Debruyne explains: “ABF had required the wastewater treatment plant to be built within its existing manufacturing grounds. Due to the compact design of its water and wastewater solutions, Veolia was able to work within ABF’s parameters without compromising on the plant’s performance.   

“Now, ABF’s wastewater treatment can be performed on premise, with capacity for higher flow requirements projected into the next decade. This project also won us a distinction in the Global Water Awards for Industrial Water Project of the Year in 2018.”  

Another example cited by Debruyne is with Swiss manufacturer Nestlé in Qingdao, China.   

“The project demonstrated Veolia’s ability to help customers manage water challenges in compliance with local discharge standards,” Debruyne continues.   

“In our experience, multinational corporations and their subsidiaries tend to have high internal standards that are often more stringent than what’s required by local regulations.   

“In line with Nestlé’s global initiative to reduce the company’s environmental footprint through better water and wastewater management, the Nestlé team at the Qingdao plant decided to recover COW Water (generated by milk production) and reclaim secondary effluent.”  

The results to date have been emphatic.   

Thanks to Veolia’s expertise and solutions, the Qingdao operation is progressing towards its target to reuse 925 cubic metres of treated water a day from 2021 – it is currently reusing 750 cubic metres of treated wastewater on a daily basis, the equivalent of six Olympic-size swimming pools.   

Projects such as these leave Debruyne confident that more companies will come on board and choose to upgrade their water and wastewater treatment processes.  

“Innovative technologies allow F&B manufacturers to adopt zero liquid discharge policies with great returns and lowered exposure to risks, especially in areas where water scarcity is high,” he adds.   

“With the right technologies in place, F&B plants can boast positive energy balance by reusing treated waste and wastewater. These manufacturers will also find it easier to justify new investments which would not have been considered in the past.”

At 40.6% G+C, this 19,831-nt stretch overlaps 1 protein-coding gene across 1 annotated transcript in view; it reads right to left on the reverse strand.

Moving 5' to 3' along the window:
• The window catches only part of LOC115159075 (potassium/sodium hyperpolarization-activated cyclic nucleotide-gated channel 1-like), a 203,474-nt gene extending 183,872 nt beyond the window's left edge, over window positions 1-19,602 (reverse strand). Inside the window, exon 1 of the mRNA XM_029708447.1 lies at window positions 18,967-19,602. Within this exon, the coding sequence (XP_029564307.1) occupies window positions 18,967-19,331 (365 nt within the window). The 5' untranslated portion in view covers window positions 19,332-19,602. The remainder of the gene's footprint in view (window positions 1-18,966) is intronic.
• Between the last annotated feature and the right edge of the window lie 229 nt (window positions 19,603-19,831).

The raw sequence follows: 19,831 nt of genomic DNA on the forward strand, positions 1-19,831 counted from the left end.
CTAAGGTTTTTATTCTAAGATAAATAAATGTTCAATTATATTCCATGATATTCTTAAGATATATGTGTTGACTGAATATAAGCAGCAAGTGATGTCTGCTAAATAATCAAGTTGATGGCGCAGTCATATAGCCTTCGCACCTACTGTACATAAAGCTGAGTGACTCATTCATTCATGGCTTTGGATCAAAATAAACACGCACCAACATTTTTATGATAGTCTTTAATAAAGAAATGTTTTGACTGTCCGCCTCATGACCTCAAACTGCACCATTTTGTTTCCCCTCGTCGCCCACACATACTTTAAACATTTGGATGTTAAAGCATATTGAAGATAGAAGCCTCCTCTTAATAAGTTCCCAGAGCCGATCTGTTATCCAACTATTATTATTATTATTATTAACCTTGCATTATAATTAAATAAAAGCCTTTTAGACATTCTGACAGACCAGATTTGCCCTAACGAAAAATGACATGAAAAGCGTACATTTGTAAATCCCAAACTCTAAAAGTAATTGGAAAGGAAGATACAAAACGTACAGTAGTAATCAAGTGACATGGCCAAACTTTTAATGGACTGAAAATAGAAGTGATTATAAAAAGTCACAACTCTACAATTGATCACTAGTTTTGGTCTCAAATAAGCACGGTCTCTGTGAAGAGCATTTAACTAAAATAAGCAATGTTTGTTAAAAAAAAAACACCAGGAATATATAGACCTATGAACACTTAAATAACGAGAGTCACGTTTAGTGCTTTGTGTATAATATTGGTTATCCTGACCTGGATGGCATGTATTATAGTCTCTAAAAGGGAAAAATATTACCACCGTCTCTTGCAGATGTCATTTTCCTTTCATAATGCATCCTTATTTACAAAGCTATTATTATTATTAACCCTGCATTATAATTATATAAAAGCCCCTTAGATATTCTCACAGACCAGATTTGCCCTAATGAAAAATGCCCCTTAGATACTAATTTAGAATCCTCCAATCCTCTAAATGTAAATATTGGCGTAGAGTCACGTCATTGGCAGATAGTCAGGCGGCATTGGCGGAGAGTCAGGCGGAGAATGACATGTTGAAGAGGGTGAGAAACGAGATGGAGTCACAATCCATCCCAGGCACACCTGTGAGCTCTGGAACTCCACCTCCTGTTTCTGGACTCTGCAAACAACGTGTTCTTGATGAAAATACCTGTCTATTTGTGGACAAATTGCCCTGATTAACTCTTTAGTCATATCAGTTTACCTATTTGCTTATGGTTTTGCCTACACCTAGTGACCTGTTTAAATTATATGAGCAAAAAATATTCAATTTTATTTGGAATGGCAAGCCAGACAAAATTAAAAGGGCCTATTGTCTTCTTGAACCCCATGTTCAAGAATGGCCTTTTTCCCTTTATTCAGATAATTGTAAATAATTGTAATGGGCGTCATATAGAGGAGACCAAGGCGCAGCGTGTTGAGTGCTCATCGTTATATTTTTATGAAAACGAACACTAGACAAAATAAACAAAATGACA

Having proven there is a return on investment to be made, Veolia’s 350-strong portfolio of proprietary technologies will continue to lead the way in APAC’s F&B water management revolution, a trend which is gathering momentum.   

“We are observing a growing trend where more and more companies are prepared to invest in improving the way water is managed at their sites,” Debruyne states.  

“F&B manufacturers are now looking at the ‘true cost of water’, which estimates the overall cost by taking into account the costs of managing water and the often-unforeseen expenses related to risks involved in operations, changes in regulations, and reputation.”  

For Veolia, the market is opening up in front of it, presenting a tremendous opportunity to grow and make a genuine difference.   

Debruyne concludes: “Our expertise and product portfolio are applicable to the complete site water management – from ingredient water and process water to re-use and discharge solutions that leverage maximum resource recovery. Coupled with our F&B industry experience, Veolia will continue to contribute to sustainable development in the region through our unique solutions and services.   

“We’re also looking ahead to keep up with the myriad of challenges faced by water and wastewater professionals, especially in the area of smart water management through our AQUAVISTA™ digital platform.”   

“Our competitive advantage is in our advanced technologies and industry expertise. Hence, we are focusing on how we can turn even the most innovative technologies into modular and robust solutions. We want to mobilise these swiftly and at a competitive rate.”

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The Editorial team at APAC Outlook Magazine is a team of professional in-house editors led by Jack Salter, Head of Editorial at Outlook Publishing.